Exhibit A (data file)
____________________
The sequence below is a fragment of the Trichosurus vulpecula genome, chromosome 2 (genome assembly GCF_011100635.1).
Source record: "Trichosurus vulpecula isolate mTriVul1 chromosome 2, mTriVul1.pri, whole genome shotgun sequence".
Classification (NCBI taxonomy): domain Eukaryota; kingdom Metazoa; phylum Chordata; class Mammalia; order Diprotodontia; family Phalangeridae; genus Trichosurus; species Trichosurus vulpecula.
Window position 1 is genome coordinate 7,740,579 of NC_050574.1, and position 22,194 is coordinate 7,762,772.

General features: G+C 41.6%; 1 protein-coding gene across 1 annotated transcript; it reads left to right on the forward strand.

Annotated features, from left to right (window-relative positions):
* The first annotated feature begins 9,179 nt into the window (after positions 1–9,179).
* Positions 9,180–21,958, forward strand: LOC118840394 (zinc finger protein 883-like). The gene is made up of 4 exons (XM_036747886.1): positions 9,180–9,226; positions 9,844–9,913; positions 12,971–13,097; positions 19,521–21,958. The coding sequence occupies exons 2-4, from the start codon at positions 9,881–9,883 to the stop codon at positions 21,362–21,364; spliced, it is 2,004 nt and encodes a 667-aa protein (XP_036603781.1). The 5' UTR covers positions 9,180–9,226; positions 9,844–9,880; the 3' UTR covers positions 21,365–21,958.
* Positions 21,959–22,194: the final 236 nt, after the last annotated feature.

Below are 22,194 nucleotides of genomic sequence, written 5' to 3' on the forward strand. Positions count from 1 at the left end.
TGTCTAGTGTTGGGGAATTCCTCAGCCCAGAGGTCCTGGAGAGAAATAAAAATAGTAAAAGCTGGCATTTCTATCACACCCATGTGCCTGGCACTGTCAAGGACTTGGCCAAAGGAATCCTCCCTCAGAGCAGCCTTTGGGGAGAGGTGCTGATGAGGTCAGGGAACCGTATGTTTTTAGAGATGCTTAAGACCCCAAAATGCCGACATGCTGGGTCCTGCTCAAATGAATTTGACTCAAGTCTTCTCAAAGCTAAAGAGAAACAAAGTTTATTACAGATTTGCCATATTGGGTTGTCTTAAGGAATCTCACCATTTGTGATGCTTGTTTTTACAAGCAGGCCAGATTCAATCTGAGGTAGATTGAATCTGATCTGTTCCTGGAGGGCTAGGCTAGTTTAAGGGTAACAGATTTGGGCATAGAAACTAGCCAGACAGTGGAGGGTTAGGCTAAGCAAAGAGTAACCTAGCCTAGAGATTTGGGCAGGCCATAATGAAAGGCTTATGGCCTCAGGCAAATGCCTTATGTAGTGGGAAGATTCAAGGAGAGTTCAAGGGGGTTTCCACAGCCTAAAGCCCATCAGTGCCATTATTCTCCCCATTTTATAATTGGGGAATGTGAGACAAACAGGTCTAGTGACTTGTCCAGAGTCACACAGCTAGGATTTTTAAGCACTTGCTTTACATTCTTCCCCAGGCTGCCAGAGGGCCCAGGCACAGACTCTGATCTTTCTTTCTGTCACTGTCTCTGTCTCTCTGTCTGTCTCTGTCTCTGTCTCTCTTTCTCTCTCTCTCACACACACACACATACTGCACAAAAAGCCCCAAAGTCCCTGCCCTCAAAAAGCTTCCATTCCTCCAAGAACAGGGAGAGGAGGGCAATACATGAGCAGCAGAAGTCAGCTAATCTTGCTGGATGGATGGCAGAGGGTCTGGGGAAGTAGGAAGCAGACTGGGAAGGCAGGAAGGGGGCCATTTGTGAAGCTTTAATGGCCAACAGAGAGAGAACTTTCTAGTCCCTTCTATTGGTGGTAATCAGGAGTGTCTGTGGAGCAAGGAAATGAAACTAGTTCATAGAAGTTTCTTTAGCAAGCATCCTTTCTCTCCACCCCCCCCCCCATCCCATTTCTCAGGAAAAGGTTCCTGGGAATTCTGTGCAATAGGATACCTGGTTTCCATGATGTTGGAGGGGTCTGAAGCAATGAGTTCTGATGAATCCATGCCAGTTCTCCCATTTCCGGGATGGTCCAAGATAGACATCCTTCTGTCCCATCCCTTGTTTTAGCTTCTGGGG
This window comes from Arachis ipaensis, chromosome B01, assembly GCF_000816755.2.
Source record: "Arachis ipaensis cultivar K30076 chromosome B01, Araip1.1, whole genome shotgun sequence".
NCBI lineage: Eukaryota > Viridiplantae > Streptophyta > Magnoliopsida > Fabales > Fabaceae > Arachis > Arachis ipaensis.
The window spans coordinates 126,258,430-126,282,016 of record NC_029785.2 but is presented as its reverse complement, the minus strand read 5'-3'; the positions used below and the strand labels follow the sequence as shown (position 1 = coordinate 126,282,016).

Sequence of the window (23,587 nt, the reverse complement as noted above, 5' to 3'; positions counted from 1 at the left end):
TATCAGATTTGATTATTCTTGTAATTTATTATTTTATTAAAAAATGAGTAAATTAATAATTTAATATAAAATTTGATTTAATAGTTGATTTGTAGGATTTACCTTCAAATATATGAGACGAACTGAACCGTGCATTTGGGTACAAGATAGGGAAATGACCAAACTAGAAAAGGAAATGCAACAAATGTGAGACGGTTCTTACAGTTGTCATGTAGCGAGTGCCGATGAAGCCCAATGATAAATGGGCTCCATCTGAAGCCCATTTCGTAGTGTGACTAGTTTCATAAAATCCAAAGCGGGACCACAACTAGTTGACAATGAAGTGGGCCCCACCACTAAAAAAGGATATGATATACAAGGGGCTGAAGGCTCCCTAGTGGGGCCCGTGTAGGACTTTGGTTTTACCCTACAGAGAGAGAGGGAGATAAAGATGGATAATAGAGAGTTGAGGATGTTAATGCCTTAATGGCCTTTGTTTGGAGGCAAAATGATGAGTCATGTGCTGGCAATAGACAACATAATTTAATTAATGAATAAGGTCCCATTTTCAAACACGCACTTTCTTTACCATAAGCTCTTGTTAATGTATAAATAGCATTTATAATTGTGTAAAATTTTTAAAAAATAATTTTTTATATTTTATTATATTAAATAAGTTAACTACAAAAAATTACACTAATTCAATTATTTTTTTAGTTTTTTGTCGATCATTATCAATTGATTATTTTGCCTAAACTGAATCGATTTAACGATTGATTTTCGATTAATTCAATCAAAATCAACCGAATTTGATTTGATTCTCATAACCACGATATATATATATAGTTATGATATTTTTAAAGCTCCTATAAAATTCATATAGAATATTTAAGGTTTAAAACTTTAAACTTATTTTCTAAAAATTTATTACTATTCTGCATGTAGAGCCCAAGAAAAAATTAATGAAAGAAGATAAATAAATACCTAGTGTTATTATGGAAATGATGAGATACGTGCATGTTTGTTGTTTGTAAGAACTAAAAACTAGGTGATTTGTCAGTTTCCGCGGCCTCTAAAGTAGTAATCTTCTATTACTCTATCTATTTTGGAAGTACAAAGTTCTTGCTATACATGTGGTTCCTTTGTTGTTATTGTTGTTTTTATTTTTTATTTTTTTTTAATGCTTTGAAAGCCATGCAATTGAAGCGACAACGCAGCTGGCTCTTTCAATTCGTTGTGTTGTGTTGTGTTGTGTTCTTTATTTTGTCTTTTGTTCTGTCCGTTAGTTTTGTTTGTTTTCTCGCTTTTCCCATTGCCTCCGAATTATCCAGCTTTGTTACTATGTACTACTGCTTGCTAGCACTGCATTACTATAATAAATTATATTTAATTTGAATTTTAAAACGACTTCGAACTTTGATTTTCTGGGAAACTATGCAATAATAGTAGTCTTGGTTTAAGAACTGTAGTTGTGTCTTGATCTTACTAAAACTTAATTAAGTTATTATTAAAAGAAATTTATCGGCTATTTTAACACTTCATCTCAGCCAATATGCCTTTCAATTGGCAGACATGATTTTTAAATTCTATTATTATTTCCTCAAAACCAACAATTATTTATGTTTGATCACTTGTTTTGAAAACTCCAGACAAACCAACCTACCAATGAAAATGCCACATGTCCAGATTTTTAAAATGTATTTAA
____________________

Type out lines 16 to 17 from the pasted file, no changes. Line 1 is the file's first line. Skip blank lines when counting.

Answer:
Sequence of the window (23,587 nt, the reverse complement as noted above, 5' to 3'; positions counted from 1 at the left end):
TATCAGATTTGATTATTCTTGTAATTTATTATTTTATTAAAAAATGAGTAAATTAATAATTTAATATAAAATTTGATTTAATAGTTGATTTGTAGGATTTACCTTCAAATATATGAGACGAACTGAACCGTGCATTTGGGTACAAGATAGGGAAATGACCAAACTAGAAAAGGAAATGCAACAAATGTGAGACGGTTCTTACAGTTGTCATGTAGCGAGTGCCGATGAAGCCCAATGATAAATGGGCTCCATCTGAAGCCCATTTCGTAGTGTGACTAGTTTCATAAAATCCAAAGCGGGACCACAACTAGTTGACAATGAAGTGGGCCCCACCACTAAAAAAGGATATGATATACAAGGGGCTGAAGGCTCCCTAGTGGGGCCCGTGTAGGACTTTGGTTTTACCCTACAGAGAGAGAGGGAGATAAAGATGGATAATAGAGAGTTGAGGATGTTAATGCCTTAATGGCCTTTGTTTGGAGGCAAAATGATGAGTCATGTGCTGGCAATAGACAACATAATTTAATTAATGAATAAGGTCCCATTTTCAAACACGCACTTTCTTTACCATAAGCTCTTGTTAATGTATAAATAGCATTTATAATTGTGTAAAATTTTTAAAAAATAATTTTTTATATTTTATTATATTAAATAAGTTAACTACAAAAAATTACACTAATTCAATTATTTTTTTAGTTTTTTGTCGATCATTATCAATTGATTATTTTGCCTAAACTGAATCGATTTAACGATTGATTTTCGATTAATTCAATCAAAATCAACCGAATTTGATTTGATTCTCATAACCACGATATATATATATAGTTATGATATTTTTAAAGCTCCTATAAAATTCATATAGAATATTTAAGGTTTAAAACTTTAAACTTATTTTCTAAAAATTTATTACTATTCTGCATGTAGAGCCCAAGAAAAAATTAATGAAAGAAGATAAATAAATACCTAGTGTTATTATGGAAATGATGAGATACGTGCATGTTTGTTGTTTGTAAGAACTAAAAACTAGGTGATTTGTCAGTTTCCGCGGCCTCTAAAGTAGTAATCTTCTATTACTCTATCTATTTTGGAAGTACAAAGTTCTTGCTATACATGTGGTTCCTTTGTTGTTATTGTTGTTTTTATTTTTTATTTTTTTTTAATGCTTTGAAAGCCATGCAATTGAAGCGACAACGCAGCTGGCTCTTTCAATTCGTTGTGTTGTGTTGTGTTGTGTTCTTTATTTTGTCTTTTGTTCTGTCCGTTAGTTTTGTTTGTTTTCTCGCTTTTCCCATTGCCTCCGAATTATCCAGCTTTGTTACTATGTACTACTGCTTGCTAGCACTGCATTACTATAATAAATTATATTTAATTTGAATTTTAAAACGACTTCGAACTTTGATTTTCTGGGAAACTATGCAATAATAGTAGTCTTGGTTTAAGAACTGTAGTTGTGTCTTGATCTTACTAAAACTTAATTAAGTTATTATTAAAAGAAATTTATCGGCTATTTTAACACTTCATCTCAGCCAATATGCCTTTCAATTGGCAGACATGATTTTTAAATTCTATTATTATTTCCTCAAAACCAACAATTATTTATGTTTGATCACTTGTTTTGAAAACTCCAGACAAACCAACCTACCAATGAAAATGCCACATGTCCAGATTTTTAAAATGTATTTAA